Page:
This is the hero car from the 1968 Steve McQueen film “Bullitt”, it’s a Highland Green 1968 Ford Mustang GT and since the film was released this car has become one of the most famous Mustangs in history, possibly even the most famous outright.
Before filming began, two Highland Green 1968 Ford Mustang GTs were supplied by Ford who were hoping to capitalize on a little almost-free publicity from the film. Bullitt has been sending Mustang buyers to Ford now for over 50 years, including a number of official Ford Mustang Bullitt special models with the most recent being in 2018, so it was undoubtably a good investment.
Interestingly, McQueen partnered up with real-life San Francisco Inspector Dave Toschi, it was Toschi who inspired McQueen to wear a shoulder holster, and Toschi later partner with Inspector Bill Armstrong as the lead San Francisco investigators of the Zodiac Killer murders. These murders began shortly after the cinematic release of Bullitt.
There can be no doubt that Bullitt is most famous for its 11 minute car chase scene, it’s now remembered as possibly the most influential car chase in cinema history and the man who edited it won the film an Academy Award for his work. McQueen drove for some of the scenes and stunt drivers Bud Ekins and Loren Janes took over for some of the more dangerous work.
It was close friend of McQueen and fellow motorcycle racer Bud Ekins who had also performed the border fence jumping scene in the 1963 film The Great Escape.
The Bullitt Mustang – A Highland Green 1968 Ford Mustang GT
Steve McQueen was largely responsible for the look of the car as he wanted it to be a character in its own right.
He specified that the paint be scuffed a little to make it look like a genuine daily driver, he also had the badges removed, American Racing Torque Thrust wheels added, and the grille blacked out to give the car a mean, purposeful look to match its owner – McQueen’s character Lt. Frank Bullitt.
The two Mustangs that were provided for filming both received largely the same treatment both inside and out. In order to ensure the cars could handle the rigours of jumping San Francisco’s hilly streets they were fitted with heavy-duty front springs and the shock towers were reinforced.
A stronger anti-roll bar was installed in front, as well as Koni shock absorbers, and the 390 cu. in. V8 was modified for additional power with ported heads and carburettor/ignition upgrades – this work was performed by well-known Hollywood car-builder and racing driver Max Balchowsky.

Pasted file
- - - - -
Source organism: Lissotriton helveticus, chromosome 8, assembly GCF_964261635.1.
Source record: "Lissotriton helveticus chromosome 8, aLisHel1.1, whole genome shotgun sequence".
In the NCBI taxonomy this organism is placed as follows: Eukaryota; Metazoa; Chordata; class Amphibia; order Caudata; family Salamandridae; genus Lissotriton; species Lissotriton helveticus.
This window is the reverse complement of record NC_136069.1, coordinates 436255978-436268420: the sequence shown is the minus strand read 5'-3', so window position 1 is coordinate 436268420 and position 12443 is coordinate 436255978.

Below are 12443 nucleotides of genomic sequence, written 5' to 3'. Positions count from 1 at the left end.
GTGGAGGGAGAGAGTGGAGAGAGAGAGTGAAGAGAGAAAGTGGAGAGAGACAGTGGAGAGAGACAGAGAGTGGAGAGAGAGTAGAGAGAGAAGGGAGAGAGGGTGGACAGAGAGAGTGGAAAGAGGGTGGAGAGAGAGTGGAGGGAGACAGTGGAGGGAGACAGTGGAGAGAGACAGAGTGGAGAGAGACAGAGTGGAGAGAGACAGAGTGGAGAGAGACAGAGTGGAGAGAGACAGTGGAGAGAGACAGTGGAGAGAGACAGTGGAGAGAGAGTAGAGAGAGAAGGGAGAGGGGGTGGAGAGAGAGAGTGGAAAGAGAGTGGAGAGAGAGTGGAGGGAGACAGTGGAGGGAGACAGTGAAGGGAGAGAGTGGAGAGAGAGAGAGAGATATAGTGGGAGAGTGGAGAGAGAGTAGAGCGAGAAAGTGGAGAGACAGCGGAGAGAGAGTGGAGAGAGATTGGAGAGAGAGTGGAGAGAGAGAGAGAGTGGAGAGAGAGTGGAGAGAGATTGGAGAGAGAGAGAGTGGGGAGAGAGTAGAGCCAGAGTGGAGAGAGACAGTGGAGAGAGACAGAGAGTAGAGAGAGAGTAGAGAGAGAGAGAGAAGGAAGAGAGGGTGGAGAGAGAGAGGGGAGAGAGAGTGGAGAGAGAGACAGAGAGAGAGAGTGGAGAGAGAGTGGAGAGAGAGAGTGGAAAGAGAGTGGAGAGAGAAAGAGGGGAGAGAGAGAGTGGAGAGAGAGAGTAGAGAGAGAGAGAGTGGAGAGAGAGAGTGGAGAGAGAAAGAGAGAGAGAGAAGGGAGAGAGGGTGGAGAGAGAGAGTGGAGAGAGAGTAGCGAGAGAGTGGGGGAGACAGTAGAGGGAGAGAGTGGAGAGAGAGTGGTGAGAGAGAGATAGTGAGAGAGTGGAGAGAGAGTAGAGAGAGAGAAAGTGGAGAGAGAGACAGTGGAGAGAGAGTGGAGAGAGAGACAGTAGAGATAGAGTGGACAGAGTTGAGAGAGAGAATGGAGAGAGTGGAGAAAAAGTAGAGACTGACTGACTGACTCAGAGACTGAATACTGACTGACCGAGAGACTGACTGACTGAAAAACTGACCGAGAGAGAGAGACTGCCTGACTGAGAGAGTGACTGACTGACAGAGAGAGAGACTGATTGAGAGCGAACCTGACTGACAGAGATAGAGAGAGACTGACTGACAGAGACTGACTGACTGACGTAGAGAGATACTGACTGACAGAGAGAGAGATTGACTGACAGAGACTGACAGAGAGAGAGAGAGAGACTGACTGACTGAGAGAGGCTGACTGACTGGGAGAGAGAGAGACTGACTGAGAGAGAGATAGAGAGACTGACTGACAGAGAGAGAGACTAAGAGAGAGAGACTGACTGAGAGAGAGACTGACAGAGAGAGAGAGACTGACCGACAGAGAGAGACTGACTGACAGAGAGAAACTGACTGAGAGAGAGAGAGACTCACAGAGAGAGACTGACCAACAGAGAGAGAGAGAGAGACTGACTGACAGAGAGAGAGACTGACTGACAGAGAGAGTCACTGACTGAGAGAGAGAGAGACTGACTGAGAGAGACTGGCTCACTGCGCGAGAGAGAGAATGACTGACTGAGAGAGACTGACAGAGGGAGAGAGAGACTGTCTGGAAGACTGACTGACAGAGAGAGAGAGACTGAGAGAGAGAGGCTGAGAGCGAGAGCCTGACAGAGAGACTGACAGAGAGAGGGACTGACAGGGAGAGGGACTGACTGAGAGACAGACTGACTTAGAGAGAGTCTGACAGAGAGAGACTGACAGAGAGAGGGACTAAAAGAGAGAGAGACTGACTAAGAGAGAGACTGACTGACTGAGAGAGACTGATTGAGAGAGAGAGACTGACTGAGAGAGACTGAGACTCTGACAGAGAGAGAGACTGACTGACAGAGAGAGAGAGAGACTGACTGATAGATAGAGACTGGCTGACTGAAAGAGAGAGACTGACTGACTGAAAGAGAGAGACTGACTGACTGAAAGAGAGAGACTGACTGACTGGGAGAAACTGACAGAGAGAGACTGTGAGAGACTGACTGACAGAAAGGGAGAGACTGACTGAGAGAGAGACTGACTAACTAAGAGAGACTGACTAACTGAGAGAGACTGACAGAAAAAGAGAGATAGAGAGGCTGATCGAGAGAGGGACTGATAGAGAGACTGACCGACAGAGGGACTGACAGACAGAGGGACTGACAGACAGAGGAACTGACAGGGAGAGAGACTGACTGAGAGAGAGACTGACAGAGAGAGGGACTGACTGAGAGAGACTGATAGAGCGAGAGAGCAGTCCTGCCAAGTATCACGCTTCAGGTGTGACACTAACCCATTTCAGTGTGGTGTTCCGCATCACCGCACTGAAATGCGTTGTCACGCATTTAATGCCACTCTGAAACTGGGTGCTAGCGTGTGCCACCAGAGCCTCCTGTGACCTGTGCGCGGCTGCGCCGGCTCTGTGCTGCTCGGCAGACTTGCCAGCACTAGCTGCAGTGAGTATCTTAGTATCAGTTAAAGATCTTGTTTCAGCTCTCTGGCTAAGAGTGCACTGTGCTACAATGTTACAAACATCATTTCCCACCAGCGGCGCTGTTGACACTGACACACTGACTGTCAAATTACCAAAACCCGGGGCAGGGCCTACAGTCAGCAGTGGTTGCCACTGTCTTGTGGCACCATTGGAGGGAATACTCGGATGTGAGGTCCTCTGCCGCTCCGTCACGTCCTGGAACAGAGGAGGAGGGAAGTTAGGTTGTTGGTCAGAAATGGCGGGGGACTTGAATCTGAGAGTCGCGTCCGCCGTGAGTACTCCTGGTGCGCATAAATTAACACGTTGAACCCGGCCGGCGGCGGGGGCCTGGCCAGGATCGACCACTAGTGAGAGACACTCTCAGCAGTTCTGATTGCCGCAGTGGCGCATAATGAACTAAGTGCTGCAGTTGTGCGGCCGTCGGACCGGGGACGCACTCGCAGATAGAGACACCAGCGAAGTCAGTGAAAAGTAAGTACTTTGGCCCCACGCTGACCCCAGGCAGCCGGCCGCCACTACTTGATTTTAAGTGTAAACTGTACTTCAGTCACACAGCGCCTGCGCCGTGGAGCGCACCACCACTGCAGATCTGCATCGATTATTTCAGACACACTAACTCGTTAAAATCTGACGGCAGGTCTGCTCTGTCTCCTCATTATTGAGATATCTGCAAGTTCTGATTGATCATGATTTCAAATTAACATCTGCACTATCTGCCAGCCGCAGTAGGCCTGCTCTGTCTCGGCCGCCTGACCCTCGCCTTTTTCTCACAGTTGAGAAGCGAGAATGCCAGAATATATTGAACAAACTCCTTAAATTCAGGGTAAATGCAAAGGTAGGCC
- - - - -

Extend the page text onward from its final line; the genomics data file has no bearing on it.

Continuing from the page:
The Disappearance and Re-emergence of the Bullitt Mustang
Once filming had wrapped this car, the primary hero car from the film, was sold to Robert Ross, a Warner Bros. employee who used it as a regular commuter until he sold it on to Detective Frank Marranca who kept it for 4 years when he sold it on to Robert Kiernan of Madison, New Jersey.
It would be Kiernan who would keep the car long term in storage, carefully preserving it and not making the dreadful mistake of performing a full restoration and eliminating the car’s originality. Robert and his son Sean kept the car and worked on it together over the years, they kept it largely out of the spotlight, and when it re-emerged in 2018 alongside the then-new 2018 Bullitt Mustang it caused a global sensation.
Today the car shows its original patina, it still has the camera mounting points welded into the rockers, and thanks to the Kiernan family none of its originality has been lost. The car is now due to cross the auction block of the first time in January with Mecum, there’s no price estimate at the moment, if you’d like to read more about it or register to bid you can click here to visit the listing.
Images courtesy of Mecum
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Silodrome was founded by Ben back in 2010, in the years since the site has grown to become a world leader in the alternative and vintage motoring sector, with millions of readers around the world and many hundreds of thousands of followers on social media.